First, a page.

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Luke Rockhold: 'Sloppy' Yoel Romero has 'no jiu-jitsu,' but could still beat 'Jacare' Souza

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Esther Lin, MMA Fighting

Luke Rockhold, hasn't been shy in saying that he's going to dominate Chris Weidman and take the UFC middleweight championship on Saturday night at UFC 194 at the MGM Grand Garden Arena in Las Vegas.

But as far as who gets the next title shot, whether it's against Rockhold or Weidman, that will likely be determined just moments before they step into the cage.

The other two members of the middleweight "big four" collide right before the title bout. Ronaldo Souza (22-3,1 no contest) puts his eight fight winning streak up against Yoel Romero (10-1), who has won his last six.

It's a rare case of a UFC fight between two men who came into MMA having captured world championships in their respective original sports, Souza in Brazilian jiu-jitsu and Romero in wrestling.

As a former world champion and 2000 Olympic silver medalist, Romero would be, along with flyweight contender Henry Cejudo, one of the two best credentialed wrestlers on the UFC roster. While Cejudo has the edge in taking gold, Romero's success at the top of the world stage in wrestling had far more longevity.

Rockhold went five rounds with Souza four years ago in Strikeforce, in winning a decision that gave him the Strikeforce title, but freely admits both he and Souza are different fighters today.

He's never faced Romero, but given the fact he trains with Daniel Cormier on a regular basis, he has full comprehension of what a wrestler at that level can do.

Rockhold wouldn't make a prediction on Saturday's fight, past saying that if it was a championship fight between the two of them, or a main event, he'd go with Souza. But it's a three-rounder.

"In a five-round fight, I'm going to favor Jacare," he said. "Yoel Romero has shown some signs of fading. He uses his athleticism and explosiveness, but he can only maintain that for so long. He's a freak athlete. Jacare's a freak athlete, but Yoel is just on another level. It's hard to fathom some of the movement and explosiveness he has, especially at his age."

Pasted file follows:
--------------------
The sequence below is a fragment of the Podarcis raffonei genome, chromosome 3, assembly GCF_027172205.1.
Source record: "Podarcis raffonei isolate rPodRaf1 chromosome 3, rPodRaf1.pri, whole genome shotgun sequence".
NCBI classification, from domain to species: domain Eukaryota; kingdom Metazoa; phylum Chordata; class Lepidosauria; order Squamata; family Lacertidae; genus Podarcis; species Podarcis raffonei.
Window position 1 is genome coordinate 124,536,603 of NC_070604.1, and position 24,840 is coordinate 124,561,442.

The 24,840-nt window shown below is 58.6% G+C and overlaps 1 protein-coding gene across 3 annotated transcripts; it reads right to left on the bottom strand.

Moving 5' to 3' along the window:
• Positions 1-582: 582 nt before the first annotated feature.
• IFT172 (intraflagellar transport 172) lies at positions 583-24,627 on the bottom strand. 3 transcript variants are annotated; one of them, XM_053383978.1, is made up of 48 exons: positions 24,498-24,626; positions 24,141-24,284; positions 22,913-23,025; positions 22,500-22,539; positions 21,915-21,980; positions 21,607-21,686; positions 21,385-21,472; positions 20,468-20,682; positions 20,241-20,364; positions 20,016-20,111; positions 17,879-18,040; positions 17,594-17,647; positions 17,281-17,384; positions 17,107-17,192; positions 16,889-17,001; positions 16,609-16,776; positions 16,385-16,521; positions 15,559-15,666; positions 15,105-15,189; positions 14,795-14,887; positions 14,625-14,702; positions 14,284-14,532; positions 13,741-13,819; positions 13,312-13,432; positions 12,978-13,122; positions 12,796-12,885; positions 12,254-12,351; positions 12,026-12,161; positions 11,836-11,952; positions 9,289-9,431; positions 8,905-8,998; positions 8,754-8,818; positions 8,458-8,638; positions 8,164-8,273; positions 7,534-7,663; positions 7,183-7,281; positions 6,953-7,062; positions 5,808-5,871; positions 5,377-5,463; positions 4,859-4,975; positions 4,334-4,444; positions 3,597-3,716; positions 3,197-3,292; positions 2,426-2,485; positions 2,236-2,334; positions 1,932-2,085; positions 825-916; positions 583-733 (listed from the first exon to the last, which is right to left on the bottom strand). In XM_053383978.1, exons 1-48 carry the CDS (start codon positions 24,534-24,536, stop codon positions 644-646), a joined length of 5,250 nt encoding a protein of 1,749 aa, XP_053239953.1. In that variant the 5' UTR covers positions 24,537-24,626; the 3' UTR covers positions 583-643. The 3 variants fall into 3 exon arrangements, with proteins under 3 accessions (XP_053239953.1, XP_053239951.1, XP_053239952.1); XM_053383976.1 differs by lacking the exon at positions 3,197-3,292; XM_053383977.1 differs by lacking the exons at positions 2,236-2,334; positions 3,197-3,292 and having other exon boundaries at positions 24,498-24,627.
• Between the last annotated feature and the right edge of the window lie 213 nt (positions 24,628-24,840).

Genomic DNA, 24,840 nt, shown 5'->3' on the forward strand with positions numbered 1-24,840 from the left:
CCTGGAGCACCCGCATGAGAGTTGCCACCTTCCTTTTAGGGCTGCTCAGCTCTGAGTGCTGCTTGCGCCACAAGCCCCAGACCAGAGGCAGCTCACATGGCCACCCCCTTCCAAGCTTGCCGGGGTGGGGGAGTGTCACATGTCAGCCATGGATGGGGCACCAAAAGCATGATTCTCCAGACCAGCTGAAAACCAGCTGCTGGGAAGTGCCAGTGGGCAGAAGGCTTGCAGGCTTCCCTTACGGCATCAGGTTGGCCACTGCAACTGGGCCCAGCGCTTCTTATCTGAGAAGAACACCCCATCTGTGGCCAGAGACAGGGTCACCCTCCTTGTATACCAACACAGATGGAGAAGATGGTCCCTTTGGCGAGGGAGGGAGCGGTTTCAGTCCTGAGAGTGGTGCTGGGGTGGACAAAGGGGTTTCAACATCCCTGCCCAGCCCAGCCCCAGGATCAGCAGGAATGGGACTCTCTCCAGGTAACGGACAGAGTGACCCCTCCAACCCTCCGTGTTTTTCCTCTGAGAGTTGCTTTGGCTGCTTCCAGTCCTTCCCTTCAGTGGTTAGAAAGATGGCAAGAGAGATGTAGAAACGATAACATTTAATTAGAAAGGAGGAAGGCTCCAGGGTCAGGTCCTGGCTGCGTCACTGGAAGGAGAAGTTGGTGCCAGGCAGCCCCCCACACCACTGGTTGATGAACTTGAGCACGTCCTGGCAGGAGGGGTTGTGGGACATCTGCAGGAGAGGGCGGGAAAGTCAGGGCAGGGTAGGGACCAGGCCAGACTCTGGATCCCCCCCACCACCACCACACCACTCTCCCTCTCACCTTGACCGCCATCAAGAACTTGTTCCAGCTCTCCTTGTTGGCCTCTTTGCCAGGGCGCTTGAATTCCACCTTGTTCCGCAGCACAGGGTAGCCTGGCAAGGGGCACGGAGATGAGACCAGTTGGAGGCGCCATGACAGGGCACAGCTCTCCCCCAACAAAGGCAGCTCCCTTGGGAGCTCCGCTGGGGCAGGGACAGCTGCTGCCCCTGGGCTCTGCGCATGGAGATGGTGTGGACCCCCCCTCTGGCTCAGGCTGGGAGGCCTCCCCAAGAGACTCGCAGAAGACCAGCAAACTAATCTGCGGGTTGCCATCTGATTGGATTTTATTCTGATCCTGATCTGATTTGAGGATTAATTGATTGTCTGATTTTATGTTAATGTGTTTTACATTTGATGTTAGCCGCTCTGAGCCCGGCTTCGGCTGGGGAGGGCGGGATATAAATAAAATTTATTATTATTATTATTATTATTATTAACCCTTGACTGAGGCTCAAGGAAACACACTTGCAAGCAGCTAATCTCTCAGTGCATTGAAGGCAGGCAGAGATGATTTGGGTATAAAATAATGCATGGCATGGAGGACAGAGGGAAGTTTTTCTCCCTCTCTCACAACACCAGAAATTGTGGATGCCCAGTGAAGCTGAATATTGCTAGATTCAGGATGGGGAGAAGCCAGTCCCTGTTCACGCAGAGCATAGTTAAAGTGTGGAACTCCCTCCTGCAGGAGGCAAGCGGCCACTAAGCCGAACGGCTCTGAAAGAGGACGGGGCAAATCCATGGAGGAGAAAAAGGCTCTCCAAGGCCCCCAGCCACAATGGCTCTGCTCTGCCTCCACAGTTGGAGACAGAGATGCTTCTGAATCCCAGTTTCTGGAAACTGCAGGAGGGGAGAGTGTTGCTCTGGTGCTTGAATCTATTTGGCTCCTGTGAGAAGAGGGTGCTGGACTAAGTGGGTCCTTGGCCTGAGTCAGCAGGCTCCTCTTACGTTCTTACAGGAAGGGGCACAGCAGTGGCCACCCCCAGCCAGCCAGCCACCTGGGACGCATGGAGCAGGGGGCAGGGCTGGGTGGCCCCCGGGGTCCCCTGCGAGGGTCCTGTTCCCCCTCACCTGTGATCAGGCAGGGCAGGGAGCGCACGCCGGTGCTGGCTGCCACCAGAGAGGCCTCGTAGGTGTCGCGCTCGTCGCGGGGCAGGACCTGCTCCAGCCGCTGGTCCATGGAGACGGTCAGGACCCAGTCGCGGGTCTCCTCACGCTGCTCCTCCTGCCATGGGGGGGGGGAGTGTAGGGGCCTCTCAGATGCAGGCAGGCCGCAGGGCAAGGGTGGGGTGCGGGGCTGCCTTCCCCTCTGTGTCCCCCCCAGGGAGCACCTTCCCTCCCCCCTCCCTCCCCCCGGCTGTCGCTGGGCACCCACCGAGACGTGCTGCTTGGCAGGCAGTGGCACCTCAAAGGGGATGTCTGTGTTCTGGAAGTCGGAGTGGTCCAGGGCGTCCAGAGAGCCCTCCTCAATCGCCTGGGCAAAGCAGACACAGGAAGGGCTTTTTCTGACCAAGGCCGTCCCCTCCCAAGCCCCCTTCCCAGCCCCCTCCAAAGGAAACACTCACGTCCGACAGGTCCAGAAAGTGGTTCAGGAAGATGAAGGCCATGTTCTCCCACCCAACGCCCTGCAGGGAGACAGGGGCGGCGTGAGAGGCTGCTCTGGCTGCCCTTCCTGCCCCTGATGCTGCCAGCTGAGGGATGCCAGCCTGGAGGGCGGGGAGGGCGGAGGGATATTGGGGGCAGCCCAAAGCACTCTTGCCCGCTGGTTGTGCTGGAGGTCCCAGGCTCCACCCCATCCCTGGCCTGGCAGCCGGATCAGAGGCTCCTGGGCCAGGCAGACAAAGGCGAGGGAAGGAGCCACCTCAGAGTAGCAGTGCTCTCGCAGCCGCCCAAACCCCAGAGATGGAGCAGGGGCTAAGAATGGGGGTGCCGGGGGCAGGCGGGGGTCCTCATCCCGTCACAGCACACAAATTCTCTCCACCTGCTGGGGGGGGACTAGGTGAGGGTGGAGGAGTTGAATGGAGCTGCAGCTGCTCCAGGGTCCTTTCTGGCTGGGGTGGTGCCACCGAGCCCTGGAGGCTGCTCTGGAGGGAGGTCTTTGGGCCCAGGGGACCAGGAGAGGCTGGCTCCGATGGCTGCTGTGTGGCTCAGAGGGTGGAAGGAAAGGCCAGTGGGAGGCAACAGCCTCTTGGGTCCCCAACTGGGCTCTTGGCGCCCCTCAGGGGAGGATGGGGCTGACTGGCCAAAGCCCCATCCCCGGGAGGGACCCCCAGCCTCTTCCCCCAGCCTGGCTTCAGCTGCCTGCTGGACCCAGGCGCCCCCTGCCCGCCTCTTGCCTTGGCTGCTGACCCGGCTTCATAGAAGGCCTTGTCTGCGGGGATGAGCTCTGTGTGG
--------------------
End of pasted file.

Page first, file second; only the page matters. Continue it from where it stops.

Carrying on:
Romero is 38, although Souza just turned 36. Knowing controversies about Cuban athletes in other sports, Romero joked that maybe we don't even really know how old he is.

"I don't even know if that's his real name," said Rockhold, clearly tongue in cheek. "Is he really 38? We need to check some records. But he's sloppy. He's got no jiu jitsu. And he puts himself in bad positions. But he's one of the best wrestlers ever to grace the sport of wrestling, and obviously when it comes to MMA, he's the best wrestler ever. I don't think there is any comparison to Yoel in MMA. But does he use it correctly?"

Romero burst onto the international scene in wrestling in 1997, and placed second at the world championships in 1998, 2002 and 2005 and won in 1999, as well as captured Olympic silver. He has multiple wins in international competition over Cael Sanderson, generally considered the best American wrestler of this generation.

Souza captured world championships as a black belt in jiu jitsu in 2004 and 2005.

"He's (Romero) going to have to rely on power and explosiveness," said Rockhold. "Jacare's sharp. He hits hard. But his movement is limited. We'll see if Jacare can catch him on the way in. Yoel has holes, but Yoel's explosive and Jacare can be hit.

"I don't know. I keep racking my brain over these fights (Romero vs. Souza as well as Conor McGregor vs. Jose Aldo). That's the excitement of this fight card. Everyone's going back-and-forth on who they think is going to win every fight. I think it's one of the best events ever."